It's not that any particular accent is "more satisfactory" per se, but rather that a system will work better on accents broadly close to those that it has been trained on.
Speech recognition is essentially a statistical process: the system pulls in various acoustic cues and then tries to predict which word/sequence of words is the statistically most likely, given its "knowledge" of which acoustic cues in which combinations tend to indicate which speech sounds. It's difficult to say in advance for a particular utterance which feature(s) will be more prevalent in that prediction: it depends on the particular utterance and on the training data. So it's difficult to point to a specific feature of a particular accent in isolation that will be more or less satisfactory: the system is really much more complex than that. (I disagree from that point of view with Peter Shor's comment above: I don't think you can be so specific as to point to one particular feature and then say "that's the best accent" overall.)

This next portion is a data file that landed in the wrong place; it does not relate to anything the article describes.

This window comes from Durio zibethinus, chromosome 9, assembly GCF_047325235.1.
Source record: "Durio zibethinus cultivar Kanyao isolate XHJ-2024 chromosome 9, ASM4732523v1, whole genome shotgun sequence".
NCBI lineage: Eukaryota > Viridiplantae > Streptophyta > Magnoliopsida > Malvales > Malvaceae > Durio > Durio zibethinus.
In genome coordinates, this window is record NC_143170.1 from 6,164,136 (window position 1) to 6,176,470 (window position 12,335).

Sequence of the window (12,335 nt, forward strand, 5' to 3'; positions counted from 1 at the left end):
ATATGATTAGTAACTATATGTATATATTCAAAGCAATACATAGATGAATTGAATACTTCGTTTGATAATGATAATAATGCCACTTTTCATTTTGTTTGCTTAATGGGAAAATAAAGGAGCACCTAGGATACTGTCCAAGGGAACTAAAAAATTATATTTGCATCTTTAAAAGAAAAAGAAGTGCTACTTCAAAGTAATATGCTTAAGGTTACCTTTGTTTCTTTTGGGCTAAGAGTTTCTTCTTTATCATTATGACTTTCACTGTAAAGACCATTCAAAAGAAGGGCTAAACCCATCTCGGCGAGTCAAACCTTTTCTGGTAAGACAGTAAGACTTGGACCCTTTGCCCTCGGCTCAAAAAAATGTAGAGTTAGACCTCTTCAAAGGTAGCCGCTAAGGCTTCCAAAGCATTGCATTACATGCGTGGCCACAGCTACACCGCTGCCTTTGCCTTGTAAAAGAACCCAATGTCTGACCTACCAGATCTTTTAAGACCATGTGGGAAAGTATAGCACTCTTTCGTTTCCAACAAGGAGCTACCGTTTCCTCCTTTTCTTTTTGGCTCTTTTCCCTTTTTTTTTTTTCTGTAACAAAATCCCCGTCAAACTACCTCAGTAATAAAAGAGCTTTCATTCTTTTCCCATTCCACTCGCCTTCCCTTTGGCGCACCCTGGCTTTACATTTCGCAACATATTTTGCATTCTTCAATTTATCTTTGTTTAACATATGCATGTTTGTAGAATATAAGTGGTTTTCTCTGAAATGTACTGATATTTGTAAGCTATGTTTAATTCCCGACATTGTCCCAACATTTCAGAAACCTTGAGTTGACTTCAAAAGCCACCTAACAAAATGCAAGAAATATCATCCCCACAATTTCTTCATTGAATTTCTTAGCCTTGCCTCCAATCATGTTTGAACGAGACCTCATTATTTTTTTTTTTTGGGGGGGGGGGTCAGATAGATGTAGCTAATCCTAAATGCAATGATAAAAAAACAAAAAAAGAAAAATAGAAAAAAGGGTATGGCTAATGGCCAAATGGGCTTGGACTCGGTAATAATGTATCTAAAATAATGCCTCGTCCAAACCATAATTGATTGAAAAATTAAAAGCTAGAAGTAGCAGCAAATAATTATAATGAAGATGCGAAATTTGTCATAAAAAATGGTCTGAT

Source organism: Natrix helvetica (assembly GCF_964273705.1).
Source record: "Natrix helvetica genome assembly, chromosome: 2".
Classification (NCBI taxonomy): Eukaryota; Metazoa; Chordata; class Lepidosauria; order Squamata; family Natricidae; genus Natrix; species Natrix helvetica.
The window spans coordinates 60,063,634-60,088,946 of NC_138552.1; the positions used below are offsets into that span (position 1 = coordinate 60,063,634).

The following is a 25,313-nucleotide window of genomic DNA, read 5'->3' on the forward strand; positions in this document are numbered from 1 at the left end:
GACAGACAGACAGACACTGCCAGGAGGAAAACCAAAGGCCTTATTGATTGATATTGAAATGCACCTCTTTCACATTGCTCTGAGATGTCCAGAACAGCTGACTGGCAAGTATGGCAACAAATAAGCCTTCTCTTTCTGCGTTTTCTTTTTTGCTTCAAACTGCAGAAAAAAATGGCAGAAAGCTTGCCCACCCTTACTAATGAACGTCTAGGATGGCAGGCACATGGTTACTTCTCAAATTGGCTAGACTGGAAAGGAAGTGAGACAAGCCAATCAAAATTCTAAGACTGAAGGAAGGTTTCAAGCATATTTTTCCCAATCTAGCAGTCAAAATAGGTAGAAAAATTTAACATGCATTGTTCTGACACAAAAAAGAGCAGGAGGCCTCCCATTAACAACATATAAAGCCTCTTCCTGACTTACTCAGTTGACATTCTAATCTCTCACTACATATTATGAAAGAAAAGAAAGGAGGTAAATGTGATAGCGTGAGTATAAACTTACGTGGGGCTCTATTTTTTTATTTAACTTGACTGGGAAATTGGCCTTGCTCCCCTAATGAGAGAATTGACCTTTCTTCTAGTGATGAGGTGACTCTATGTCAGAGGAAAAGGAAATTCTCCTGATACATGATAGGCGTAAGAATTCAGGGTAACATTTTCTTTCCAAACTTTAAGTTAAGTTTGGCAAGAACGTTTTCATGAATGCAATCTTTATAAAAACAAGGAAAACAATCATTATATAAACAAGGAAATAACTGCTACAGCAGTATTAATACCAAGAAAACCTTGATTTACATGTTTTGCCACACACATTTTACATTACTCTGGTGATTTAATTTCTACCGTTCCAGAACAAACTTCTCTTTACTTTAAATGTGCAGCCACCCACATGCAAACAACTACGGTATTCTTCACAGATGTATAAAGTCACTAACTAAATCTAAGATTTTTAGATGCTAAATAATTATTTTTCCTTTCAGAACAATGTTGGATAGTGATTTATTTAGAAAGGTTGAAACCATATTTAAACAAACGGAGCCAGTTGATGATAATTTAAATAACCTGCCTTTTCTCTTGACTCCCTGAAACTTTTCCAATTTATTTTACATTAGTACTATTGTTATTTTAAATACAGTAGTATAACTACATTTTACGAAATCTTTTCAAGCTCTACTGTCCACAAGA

If you're interested more in the subject, then I'd recommend introductions to speech recognition such as you'll find in:
- Jurafsky & Martin, "Speech and Language Processing"
- The Oxford Handbook of Computational Linguistics
- Russel & Norvig, "Artificial Intelligence: A Modern Approch"